The problem was we ran out of fuel. Badly. No energy left, whatsoever. Well, a little I guess since we made it back. But at some point, walking my bike up a hill, I did feel like I was going to collapse, right there on the spot. We made it back to Fonthill and the fry truck after riding 56 km. We did not run out of water before getting there. But water was not enough. We were lacking proper fuel. This was remedied partly by purchasing one litre of iced tea (probably not the best but I can’t stomach energy drinks and sports drinks) and more water for the remaining 11km.

And then we did ourselves in… we had our poutine (after all, we deserved it by then, right?). Yummy as ever (did I mention it is the best poutine in Southwestern Ontario?), but poutine is what it is: it feels like a brick in your stomach once you have feasted on it. And that it did. I did have some chicken breast alongside it and Eric had a burger. But this further improper fueling just made everything worst. The last 11 km were long and hard. I normally ride 11 km without even thinking about it. Earlier today, I was thinking about every push on the pedals… and about the brick in my stomach. Improper fueling is what caused all this.

One shower later and trying to recuperate (I think it will take until tomorrow morning) I muse about this experience. Lesson learned: if it is not a “quicky” we got out for, bring proper fueling. Because a planned 40 km can morph into a much longer ride. Nobody needs to hit a wall as we did. All we have to do is plan ahead and care enough for our bodies to feed it what it needs: nutrients that will fuel it with the energy we need to enjoy whatever it is we engage in. Exercise should be fun and will be fun if we fuel properly.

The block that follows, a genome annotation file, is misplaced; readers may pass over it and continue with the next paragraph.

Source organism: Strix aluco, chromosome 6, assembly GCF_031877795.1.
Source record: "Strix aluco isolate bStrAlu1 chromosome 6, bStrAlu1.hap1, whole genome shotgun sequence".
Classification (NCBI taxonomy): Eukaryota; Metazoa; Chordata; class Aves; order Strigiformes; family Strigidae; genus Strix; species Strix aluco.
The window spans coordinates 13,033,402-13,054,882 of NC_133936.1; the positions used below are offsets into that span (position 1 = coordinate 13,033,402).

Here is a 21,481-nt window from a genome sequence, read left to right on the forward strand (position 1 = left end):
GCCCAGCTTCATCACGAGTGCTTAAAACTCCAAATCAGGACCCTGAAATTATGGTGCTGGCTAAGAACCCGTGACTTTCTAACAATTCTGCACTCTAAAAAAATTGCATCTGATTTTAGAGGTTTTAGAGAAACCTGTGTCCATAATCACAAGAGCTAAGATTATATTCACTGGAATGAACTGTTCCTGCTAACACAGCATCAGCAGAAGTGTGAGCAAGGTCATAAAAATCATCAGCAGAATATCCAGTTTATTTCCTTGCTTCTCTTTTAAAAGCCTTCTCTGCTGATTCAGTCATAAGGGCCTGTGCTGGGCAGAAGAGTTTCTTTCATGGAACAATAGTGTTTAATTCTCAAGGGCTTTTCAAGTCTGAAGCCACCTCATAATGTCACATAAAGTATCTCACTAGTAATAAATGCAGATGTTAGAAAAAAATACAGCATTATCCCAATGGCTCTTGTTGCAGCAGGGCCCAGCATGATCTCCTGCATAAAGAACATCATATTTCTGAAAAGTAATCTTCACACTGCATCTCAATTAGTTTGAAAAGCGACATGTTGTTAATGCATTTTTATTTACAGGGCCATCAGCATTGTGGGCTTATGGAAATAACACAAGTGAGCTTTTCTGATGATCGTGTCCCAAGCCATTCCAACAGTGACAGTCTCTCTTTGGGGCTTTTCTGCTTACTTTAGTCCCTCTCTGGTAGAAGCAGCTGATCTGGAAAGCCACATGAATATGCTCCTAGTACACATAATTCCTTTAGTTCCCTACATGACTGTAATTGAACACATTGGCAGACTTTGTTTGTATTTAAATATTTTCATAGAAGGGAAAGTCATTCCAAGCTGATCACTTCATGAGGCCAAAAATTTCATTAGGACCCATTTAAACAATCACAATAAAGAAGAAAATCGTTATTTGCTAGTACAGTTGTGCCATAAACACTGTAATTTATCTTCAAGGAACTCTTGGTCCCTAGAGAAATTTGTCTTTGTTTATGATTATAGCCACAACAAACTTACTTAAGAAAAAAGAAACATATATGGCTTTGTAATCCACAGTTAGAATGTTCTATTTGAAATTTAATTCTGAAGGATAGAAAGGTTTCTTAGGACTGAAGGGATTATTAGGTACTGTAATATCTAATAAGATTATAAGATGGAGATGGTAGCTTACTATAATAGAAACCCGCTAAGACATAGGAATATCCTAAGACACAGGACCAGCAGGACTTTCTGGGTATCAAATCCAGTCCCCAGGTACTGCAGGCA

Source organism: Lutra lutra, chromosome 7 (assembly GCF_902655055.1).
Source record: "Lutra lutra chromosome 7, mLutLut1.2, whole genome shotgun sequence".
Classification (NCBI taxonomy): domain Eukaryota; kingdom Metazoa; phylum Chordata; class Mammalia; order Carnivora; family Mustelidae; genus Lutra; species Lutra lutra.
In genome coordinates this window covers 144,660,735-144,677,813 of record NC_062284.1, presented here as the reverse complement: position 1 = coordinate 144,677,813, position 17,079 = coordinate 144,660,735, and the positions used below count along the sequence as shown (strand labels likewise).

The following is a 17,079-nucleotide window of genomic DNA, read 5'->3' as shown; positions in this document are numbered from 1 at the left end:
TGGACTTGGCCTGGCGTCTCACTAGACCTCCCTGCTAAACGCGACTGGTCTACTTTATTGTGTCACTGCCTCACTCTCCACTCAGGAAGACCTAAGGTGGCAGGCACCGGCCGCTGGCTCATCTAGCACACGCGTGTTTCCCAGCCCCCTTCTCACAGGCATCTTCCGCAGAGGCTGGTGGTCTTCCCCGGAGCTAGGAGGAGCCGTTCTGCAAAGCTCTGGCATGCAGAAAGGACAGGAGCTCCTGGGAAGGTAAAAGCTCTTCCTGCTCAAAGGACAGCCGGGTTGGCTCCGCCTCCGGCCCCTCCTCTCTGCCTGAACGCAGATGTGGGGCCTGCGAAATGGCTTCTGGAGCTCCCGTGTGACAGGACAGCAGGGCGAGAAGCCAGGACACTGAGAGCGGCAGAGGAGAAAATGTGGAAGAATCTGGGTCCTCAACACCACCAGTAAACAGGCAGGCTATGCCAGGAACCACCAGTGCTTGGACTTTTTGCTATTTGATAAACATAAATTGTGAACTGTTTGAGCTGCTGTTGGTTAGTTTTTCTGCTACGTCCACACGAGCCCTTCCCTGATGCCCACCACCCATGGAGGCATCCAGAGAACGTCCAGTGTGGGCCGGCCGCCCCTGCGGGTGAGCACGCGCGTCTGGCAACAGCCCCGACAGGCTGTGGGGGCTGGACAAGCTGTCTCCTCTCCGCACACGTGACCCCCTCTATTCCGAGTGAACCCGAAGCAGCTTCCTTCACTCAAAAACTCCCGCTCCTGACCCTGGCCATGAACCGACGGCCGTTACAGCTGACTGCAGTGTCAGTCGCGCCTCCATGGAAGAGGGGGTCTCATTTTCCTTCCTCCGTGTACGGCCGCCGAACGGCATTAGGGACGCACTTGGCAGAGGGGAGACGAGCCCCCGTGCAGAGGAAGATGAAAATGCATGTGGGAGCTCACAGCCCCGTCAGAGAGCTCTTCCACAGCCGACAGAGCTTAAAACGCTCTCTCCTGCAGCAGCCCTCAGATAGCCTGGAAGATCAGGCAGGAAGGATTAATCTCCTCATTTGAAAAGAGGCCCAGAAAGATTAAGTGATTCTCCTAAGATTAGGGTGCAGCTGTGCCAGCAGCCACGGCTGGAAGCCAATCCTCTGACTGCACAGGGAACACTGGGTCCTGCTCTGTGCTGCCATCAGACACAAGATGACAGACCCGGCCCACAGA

It’s all about the fuel!

Christine is a feminist continental philosopher who lives with spouse and cat in the Niagara Region. Biking and training are favorite activities as is gourmet cooking and reading gore thrillers when she travels to conferences, taking a break from writing her monograph on Nietzsche.

4 thoughts on “It’s all about the fuel! (Guest post)

  1. Fuel is KEY! Especially for those of us with little in the way of reserves, and completely non-functional gas gauges. I have bonked on long rides, on short rides, in hot weather, in cold weather, and while I am actually at work… eventually I figured out I needed to do something about that, so I started eating more sensibly and paid more attention to fueling my bike rides.

    My bike bags always contain at least one gel*, some fruit leather, and a tube of Nuun electrolyte tablets, plus whatever snacks I have planned for that day. The gel and fruit leather are purely backup. *(Gels are a bit gross, so sticky! – but as an emergency fuel source, they work well, and _because_ they’re kind of gross, I am not tempted to eat them when I don’t really need to! I like the ones with caffeine best because usually I need that extra zap by the time I get desperate enough for the gel).

    The Nuun tabs dissolve quickly in a water bottle, have sodium, potassium and magnesium, and they aren’t overly sweet. The sodium is partly in the form of sodium bicarbonate which is nice for a stressed tummy. Lots of different flavours available.

    On long rides or hikes, I really like Eat-More candy or Snickers bars – the peanuts are enough to offset the sugar spike, for me.

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  2. Really helpful post , Christine. I myself have a hard time thinking in terms of food as fuel even though I know of course that it is. Maybe a few long bike rides where I don’t fully appreciate that will teach me the same lesson! Thanks for guest blogging. Happy riding!!